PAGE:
Does Diet Influence Mental Health? Assessing The Evidence

Nutrition is big business, and the public is growing increasingly interested in how food affects health. At the same time, mental health has become a huge focus for scientists and the general population alike.

It is no surprise, then, that interest in the impact of food on mental health, or “nutritional psychiatry,” is also gathering momentum.

Supermarkets and advertisements inform us all, at great volume, about superfoods, probiotics, prebiotics, fad diets, and supplements. All of the above, they tell us, will boost our body and our mind.

Despite the confidence of marketing executives and food manufacturers, the evidence linking the food we eat to our state of mind is less clear-cut and nowhere near as definitive as some advertising slogans would have us believe.

This topic is complex and convoluted, but trying to understand the nuances is vital work.

It makes sense

That diet might affect mood makes good sense. First and foremost, our brains need nutrients to function. Also, the food we eat directly influences other factors that can impact mood and cognition, such as gut bacteria, hormones, neuropeptides, and neurotransmitters.

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However, gleaning information about how specific types of diet influence specific mental health issues is incredibly challenging.

The reviewers found, for instance, that a number of large cross-sectional population studies demonstrate a relationship between certain nutrients and mental health. However, it is impossible, from this type of study, to determine whether or not food itself is driving these changes in mental health.

At the other end of the scale, well-controlled dietary intervention studies that are better at proving causation tend to recruit smaller numbers of participants and only run for a short period of time.

“We have found that there is increasing evidence of a link between a poor diet and the worsening of mood disorders, including anxiety and depression. However, many common beliefs about the health effects of certain foods are not supported by solid evidence.”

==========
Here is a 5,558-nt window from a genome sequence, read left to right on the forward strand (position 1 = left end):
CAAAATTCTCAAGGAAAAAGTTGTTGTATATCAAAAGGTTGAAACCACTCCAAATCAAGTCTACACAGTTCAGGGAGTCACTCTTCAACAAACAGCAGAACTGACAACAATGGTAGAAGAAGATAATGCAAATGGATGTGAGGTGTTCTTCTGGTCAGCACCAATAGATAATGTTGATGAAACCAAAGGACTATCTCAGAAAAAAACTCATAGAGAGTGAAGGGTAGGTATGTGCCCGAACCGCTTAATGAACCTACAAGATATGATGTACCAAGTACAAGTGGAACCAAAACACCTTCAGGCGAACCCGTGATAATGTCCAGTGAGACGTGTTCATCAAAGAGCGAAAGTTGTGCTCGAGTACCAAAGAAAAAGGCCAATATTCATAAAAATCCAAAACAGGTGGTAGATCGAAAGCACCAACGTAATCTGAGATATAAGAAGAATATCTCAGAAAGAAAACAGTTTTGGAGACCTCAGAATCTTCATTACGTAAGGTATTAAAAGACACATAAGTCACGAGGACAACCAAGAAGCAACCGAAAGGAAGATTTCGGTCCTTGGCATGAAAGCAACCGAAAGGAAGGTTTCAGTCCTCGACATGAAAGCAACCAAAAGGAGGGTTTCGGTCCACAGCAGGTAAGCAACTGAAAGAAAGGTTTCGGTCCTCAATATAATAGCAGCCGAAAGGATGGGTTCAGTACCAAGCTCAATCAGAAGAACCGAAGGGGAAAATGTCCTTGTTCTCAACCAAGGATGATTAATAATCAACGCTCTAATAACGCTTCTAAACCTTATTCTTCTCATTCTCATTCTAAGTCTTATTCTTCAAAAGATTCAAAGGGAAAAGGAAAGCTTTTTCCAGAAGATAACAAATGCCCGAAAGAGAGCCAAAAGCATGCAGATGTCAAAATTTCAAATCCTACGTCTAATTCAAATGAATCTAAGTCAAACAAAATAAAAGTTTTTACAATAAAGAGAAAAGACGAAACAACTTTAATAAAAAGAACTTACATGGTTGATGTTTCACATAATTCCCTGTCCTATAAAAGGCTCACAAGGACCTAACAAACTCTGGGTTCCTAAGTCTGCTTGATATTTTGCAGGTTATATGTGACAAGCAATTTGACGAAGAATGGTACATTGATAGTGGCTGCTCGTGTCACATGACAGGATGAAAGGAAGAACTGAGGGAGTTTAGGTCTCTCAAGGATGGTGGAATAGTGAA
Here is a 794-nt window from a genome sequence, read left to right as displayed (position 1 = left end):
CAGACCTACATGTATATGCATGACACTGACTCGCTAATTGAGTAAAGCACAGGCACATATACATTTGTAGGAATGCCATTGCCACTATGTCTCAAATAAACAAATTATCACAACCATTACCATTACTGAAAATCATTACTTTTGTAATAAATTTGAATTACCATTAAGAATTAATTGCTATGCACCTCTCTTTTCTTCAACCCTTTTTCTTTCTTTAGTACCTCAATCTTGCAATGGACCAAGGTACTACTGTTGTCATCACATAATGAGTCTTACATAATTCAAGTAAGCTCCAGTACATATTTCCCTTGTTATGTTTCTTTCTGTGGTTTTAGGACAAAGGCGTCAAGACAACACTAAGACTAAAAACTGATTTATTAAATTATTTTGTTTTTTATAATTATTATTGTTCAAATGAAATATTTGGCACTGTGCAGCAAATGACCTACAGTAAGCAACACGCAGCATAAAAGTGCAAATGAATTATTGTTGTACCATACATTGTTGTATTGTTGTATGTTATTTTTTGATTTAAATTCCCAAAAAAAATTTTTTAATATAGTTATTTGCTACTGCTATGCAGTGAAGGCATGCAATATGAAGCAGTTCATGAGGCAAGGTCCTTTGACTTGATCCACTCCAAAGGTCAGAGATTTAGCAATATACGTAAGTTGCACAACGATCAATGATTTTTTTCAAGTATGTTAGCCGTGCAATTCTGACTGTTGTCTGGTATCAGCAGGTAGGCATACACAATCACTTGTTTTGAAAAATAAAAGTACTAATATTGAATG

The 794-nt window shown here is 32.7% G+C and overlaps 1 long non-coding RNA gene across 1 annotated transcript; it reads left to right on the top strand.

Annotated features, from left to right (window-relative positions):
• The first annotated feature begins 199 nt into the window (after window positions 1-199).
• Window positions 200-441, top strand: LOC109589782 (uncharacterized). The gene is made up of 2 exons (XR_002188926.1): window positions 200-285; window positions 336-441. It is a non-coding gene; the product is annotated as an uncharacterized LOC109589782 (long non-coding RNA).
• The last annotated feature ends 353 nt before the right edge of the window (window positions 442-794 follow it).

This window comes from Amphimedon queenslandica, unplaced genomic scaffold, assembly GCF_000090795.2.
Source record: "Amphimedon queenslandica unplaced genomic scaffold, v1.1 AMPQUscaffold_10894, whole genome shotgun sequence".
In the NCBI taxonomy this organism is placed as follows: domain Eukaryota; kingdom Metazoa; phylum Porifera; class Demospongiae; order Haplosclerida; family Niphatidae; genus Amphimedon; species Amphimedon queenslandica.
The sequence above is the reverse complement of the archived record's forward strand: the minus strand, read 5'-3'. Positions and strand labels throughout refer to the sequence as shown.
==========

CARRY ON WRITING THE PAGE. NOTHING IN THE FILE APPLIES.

Some specifics

They also found strong evidence to suggest that making some dietary changes can help people with certain conditions. For instance, children with drug resistant epilepsy have fewer seizures when they follow a ketogenic diet, which is high in fat and low in carbohydrates.

Also, people with vitamin B-12 deficiencies experience lethargy, fatigue, and memory problems. These deficiencies are also linked with psychosis and mania. For these people, vitamin B-12 supplementation can significantly improve mental well-being.

Much left to learn

Similarly, the evidence for a nutritional role in attention deficit hyperactivity disorder (ADHD) was quite mixed.

As Prof. Dickson outlines: “[W]e can see [that] an increase in the quantity of refined sugar in the diet seems to increase ADHD and hyperactivity, whereas eating more fresh fruit and vegetables seems to protect against these conditions. But there are comparatively few studies, and many of them don’t last long enough to show long-term effects.”

“There is a general belief that dietary advice for mental health is based on solid scientific evidence. In reality, it is very difficult to prove that specific diets or specific dietary components contribute to mental health.”

Prof. Suzanne Dickson

“Nutritional psychiatry is a new field. The message of this paper is that the effects of diet on mental health are real, but that we need to be careful about jumping to conclusions on the base of provisional evidence. We need more studies on the long-term effects of everyday diets.”

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